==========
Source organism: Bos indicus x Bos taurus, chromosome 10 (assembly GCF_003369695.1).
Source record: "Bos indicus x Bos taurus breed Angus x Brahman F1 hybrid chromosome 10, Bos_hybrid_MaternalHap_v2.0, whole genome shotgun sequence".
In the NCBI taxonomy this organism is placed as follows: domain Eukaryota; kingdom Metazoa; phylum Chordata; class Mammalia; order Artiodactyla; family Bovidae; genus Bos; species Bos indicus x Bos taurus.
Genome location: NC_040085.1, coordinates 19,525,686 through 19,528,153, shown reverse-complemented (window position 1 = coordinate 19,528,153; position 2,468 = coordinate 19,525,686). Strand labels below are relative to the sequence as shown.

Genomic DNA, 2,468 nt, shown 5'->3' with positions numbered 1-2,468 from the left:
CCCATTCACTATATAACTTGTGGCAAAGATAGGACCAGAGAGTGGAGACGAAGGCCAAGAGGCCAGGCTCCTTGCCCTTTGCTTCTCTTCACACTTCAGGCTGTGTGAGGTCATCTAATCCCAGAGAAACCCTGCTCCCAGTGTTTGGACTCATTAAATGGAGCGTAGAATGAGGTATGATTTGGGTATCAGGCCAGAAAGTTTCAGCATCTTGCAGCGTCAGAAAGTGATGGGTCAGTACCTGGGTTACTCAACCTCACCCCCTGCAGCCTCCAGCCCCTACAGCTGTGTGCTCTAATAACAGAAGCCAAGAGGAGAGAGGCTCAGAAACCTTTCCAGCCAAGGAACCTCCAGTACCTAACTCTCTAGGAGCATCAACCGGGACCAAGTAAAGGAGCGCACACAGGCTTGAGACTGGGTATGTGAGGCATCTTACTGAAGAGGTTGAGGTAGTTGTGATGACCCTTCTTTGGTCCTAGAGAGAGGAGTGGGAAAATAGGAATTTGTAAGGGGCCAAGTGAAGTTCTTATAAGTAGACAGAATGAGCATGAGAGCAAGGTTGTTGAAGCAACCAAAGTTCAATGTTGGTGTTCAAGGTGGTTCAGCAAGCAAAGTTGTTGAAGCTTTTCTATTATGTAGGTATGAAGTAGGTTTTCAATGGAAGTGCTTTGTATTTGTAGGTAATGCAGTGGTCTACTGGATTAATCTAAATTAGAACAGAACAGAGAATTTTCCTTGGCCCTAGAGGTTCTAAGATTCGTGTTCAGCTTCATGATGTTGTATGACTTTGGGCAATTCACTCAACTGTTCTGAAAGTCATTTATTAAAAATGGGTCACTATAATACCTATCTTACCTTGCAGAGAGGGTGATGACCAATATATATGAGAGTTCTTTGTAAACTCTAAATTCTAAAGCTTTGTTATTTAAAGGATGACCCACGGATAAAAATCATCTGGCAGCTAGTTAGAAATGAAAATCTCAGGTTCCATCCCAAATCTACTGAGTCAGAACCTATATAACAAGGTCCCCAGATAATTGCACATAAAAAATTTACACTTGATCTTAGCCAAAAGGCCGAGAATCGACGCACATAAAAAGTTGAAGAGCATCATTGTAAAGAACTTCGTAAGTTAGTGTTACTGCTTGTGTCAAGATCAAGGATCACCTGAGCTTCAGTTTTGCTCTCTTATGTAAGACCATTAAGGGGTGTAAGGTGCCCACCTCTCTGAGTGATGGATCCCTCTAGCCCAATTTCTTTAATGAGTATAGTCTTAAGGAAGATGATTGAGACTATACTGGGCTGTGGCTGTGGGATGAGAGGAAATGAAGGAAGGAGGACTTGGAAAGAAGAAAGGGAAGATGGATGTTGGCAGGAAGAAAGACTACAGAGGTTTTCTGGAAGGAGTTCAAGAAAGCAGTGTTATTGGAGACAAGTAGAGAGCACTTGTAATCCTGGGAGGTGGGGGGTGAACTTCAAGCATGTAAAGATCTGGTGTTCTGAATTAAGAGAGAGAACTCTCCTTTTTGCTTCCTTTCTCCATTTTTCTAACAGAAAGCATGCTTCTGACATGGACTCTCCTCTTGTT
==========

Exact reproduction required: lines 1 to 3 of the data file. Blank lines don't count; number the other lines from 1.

Source organism: Bos indicus x Bos taurus, chromosome 10 (assembly GCF_003369695.1).
Source record: "Bos indicus x Bos taurus breed Angus x Brahman F1 hybrid chromosome 10, Bos_hybrid_MaternalHap_v2.0, whole genome shotgun sequence".
In the NCBI taxonomy this organism is placed as follows: domain Eukaryota; kingdom Metazoa; phylum Chordata; class Mammalia; order Artiodactyla; family Bovidae; genus Bos; species Bos indicus x Bos taurus.